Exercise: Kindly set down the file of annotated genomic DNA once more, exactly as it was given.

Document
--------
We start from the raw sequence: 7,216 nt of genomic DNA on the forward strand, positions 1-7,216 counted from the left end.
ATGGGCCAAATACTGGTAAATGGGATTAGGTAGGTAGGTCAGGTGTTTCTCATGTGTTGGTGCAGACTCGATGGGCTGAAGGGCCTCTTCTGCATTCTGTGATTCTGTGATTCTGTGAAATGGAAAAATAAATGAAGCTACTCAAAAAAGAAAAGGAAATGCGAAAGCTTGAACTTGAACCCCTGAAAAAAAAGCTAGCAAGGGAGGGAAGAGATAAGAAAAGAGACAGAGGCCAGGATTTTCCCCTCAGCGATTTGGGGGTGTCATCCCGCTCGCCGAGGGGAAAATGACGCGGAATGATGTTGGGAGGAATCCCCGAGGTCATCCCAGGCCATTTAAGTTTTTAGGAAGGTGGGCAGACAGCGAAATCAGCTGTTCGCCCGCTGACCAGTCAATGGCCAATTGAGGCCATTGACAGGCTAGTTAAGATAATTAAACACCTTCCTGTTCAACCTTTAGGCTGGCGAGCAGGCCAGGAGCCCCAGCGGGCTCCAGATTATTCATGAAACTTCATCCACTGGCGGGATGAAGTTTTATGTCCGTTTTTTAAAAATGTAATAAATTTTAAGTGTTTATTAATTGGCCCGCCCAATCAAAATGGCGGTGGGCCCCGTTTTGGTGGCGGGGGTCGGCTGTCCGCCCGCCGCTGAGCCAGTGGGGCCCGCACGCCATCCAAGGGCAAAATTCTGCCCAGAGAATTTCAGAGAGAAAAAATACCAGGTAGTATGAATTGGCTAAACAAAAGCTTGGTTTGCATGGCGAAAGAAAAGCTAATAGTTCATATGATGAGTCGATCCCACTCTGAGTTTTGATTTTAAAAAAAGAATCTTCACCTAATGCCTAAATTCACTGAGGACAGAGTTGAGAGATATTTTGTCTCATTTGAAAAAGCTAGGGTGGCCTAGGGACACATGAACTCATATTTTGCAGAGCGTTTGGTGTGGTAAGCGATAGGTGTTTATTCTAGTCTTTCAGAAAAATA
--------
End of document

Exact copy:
We start from the raw sequence: 7,216 nt of genomic DNA on the forward strand, positions 1-7,216 counted from the left end.
ATGGGCCAAATACTGGTAAATGGGATTAGGTAGGTAGGTCAGGTGTTTCTCATGTGTTGGTGCAGACTCGATGGGCTGAAGGGCCTCTTCTGCATTCTGTGATTCTGTGATTCTGTGAAATGGAAAAATAAATGAAGCTACTCAAAAAAGAAAAGGAAATGCGAAAGCTTGAACTTGAACCCCTGAAAAAAAAGCTAGCAAGGGAGGGAAGAGATAAGAAAAGAGACAGAGGCCAGGATTTTCCCCTCAGCGATTTGGGGGTGTCATCCCGCTCGCCGAGGGGAAAATGACGCGGAATGATGTTGGGAGGAATCCCCGAGGTCATCCCAGGCCATTTAAGTTTTTAGGAAGGTGGGCAGACAGCGAAATCAGCTGTTCGCCCGCTGACCAGTCAATGGCCAATTGAGGCCATTGACAGGCTAGTTAAGATAATTAAACACCTTCCTGTTCAACCTTTAGGCTGGCGAGCAGGCCAGGAGCCCCAGCGGGCTCCAGATTATTCATGAAACTTCATCCACTGGCGGGATGAAGTTTTATGTCCGTTTTTTAAAAATGTAATAAATTTTAAGTGTTTATTAATTGGCCCGCCCAATCAAAATGGCGGTGGGCCCCGTTTTGGTGGCGGGGGTCGGCTGTCCGCCCGCCGCTGAGCCAGTGGGGCCCGCACGCCATCCAAGGGCAAAATTCTGCCCAGAGAATTTCAGAGAGAAAAAATACCAGGTAGTATGAATTGGCTAAACAAAAGCTTGGTTTGCATGGCGAAAGAAAAGCTAATAGTTCATATGATGAGTCGATCCCACTCTGAGTTTTGATTTTAAAAAAAGAATCTTCACCTAATGCCTAAATTCACTGAGGACAGAGTTGAGAGATATTTTGTCTCATTTGAAAAAGCTAGGGTGGCCTAGGGACACATGAACTCATATTTTGCAGAGCGTTTGGTGTGGTAAGCGATAGGTGTTTATTCTAGTCTTTCAGAAAAATA